Is Maersk’s view of the future too pessimistic?

Maersk appears to be pessimistic about the prospects for growth in the global logistics market. In an interview with the Financial Times on Tuesday (17/7/2013), Soren Skou, the CEO of the container shipping business Maersk Line, commented “the reality is that our industry has to get used to lower growth than we had in the past”. He went on to express the view that in the immediate future the sector would grow by “annual growth of 4-5%” in contrast to the 10% seen in the “boom years” before 2008.

Others in the AP Moller-Maersk Group have recently expressed similar views, suggesting that the future offers annual growth of a “few percentage points”.

The reasons for what might be called the ‘Copenhagen perspective’ centre particularly around the changing nature of outsourcing, with manufacturers and retailers moving away from the reliance on China as a global production location and towards geographically ‘local’ supply chains. Soren Skou also mentioned the additional factor of containerisation reaching its limits.

Such views are not too different to the ideas put forward by Joel Spungin of Merrill Lynch in his thesis “End of the Golden Age of Freight Forwarding ” published earlier this year.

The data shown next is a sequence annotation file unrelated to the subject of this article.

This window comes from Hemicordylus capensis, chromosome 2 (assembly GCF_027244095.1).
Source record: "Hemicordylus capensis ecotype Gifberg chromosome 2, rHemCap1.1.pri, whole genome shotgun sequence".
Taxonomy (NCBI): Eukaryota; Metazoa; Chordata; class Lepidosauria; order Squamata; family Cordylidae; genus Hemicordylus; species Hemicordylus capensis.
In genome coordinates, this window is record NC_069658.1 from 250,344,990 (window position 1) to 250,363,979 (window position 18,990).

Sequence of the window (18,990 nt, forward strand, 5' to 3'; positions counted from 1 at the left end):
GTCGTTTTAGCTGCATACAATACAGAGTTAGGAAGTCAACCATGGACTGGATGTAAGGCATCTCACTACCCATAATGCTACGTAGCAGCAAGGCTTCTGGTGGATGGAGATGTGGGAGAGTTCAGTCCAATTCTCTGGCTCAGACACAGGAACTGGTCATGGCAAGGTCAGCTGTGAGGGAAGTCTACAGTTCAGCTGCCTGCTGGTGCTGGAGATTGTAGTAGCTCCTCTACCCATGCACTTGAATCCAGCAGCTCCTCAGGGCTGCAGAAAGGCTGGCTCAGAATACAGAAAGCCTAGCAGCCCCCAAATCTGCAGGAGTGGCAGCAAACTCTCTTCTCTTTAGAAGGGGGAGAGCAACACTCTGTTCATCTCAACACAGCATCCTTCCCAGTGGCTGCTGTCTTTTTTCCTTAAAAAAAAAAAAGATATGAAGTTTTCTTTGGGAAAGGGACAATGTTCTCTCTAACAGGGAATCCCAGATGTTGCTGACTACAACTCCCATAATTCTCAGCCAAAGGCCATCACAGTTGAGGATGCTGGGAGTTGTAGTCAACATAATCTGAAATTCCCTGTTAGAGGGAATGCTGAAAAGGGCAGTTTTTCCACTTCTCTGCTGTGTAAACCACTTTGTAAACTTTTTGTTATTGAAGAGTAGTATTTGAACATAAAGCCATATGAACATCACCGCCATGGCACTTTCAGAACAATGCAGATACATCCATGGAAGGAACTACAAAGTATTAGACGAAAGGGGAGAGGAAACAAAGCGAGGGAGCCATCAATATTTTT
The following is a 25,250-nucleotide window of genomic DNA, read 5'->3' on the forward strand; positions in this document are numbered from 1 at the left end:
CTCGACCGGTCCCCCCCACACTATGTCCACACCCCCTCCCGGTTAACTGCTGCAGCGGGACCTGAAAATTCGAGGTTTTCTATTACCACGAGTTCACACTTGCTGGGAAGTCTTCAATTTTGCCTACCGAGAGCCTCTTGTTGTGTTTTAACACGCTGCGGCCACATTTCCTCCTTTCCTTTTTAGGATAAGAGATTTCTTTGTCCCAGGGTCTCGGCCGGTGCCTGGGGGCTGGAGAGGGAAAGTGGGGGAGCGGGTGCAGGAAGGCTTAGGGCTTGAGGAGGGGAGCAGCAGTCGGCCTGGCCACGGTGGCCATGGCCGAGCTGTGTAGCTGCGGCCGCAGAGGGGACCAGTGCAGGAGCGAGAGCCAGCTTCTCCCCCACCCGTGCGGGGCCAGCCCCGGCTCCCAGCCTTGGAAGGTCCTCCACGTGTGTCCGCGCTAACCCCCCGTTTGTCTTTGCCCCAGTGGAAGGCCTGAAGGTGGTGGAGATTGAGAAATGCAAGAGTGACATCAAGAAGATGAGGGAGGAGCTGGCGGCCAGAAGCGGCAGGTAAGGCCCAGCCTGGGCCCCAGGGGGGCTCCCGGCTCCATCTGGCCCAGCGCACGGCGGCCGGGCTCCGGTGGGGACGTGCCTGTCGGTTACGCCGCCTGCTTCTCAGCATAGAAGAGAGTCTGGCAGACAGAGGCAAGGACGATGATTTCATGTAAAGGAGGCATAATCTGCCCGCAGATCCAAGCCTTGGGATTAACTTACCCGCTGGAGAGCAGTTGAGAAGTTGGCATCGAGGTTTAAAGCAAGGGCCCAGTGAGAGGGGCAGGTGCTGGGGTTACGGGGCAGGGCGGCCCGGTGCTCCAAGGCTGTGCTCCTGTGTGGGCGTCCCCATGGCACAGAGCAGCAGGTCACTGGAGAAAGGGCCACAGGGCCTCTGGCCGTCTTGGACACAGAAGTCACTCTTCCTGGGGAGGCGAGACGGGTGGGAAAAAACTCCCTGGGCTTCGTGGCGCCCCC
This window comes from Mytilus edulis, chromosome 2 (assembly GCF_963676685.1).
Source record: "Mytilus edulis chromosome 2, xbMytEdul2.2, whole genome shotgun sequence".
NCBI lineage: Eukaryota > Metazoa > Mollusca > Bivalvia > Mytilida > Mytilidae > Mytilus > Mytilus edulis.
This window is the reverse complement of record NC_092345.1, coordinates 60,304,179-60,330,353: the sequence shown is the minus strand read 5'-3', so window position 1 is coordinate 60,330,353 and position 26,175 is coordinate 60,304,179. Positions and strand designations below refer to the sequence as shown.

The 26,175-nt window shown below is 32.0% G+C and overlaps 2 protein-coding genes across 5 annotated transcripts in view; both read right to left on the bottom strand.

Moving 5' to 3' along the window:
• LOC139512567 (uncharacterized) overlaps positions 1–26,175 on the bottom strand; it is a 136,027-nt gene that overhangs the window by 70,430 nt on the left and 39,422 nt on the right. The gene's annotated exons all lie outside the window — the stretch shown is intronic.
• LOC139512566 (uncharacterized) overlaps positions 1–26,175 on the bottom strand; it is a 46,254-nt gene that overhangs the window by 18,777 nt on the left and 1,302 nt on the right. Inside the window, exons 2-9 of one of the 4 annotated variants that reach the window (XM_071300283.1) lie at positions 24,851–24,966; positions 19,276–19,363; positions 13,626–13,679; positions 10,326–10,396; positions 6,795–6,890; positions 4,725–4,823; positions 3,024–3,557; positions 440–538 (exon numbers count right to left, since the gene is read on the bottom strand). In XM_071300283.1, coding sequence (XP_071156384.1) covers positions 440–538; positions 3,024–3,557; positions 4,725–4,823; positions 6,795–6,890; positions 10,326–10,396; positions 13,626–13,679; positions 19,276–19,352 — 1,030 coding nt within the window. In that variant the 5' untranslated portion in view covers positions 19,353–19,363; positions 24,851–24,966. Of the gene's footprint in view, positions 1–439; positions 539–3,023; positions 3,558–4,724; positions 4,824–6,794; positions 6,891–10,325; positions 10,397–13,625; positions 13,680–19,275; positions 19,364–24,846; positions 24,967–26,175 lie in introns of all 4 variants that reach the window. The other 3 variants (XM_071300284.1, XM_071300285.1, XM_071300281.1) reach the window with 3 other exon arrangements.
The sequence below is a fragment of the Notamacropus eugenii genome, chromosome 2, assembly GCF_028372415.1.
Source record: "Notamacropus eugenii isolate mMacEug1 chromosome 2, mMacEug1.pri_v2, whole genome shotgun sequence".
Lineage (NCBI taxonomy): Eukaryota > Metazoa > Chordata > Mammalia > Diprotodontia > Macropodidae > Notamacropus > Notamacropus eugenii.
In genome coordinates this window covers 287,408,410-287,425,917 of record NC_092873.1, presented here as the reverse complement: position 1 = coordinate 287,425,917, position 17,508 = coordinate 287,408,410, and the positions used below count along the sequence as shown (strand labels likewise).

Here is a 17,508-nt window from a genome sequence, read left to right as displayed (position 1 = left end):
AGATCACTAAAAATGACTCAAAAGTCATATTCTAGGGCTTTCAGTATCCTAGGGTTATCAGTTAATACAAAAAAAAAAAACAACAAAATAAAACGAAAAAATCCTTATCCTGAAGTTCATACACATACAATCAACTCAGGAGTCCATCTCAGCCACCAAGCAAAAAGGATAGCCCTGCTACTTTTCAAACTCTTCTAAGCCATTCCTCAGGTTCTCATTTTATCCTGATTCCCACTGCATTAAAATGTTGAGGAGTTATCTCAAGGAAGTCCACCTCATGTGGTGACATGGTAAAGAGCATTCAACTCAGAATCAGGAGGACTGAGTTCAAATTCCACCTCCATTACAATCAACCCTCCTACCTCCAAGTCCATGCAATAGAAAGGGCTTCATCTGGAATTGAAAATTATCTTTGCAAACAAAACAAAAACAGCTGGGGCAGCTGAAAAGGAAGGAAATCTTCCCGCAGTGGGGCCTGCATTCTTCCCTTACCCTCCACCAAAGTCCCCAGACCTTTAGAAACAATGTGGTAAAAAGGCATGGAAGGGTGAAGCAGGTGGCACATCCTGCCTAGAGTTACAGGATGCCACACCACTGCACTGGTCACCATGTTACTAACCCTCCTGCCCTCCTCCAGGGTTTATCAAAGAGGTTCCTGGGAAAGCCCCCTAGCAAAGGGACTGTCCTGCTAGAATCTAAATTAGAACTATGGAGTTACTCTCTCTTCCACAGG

However, not everyone in the industry accepts this vision for the future. For example, the CEO of CEVA, Marv Schlanger believes that both consumer demand and inventory levels are key reasons why sea and air freight volumes have been so miserable. Therefore, a return to more normal levels of growth in the major economies of the world will deliver a recovery in demand for freight.

Yet, Schlanger is in danger of being in the minority, with the expectation of low growth spreading to businesses such as FedEx and UPS. Perhaps this might be a healthy realisation for sectors such as container-shipping that suffer from structural over-capacity born of obsessive fear of losing market share.

But can we be so certain about this emerging ‘perceived view’? Certainly, the world’s major economies are all facing significant crises, with the reality of China’s recent growth only now beginning to be apparent as that economy suffers intensely. However, once these- admittedly enormously large- problems are overcome, what will be the prospects for global logistics markets?

There are two factors which might lead to a degree of hesitancy about embracing the majority view. Whilst the world’s economy suffers from too little demand and too much capacity in many sectors, the underlying picture is of growing GDP per head across almost the entire world, including in previously desperate regions such as Africa.

Secondly, the underlying micro-economics of logistics and supply chain economics are unchanged. The attraction of the economies of scale in production and the ability to improve the efficiency of both production and inventory by utilising transport remain. Such logic is not restricted to production in China and it is surely unlikely that such logic will disappear in a world characterised by new patterns of trade.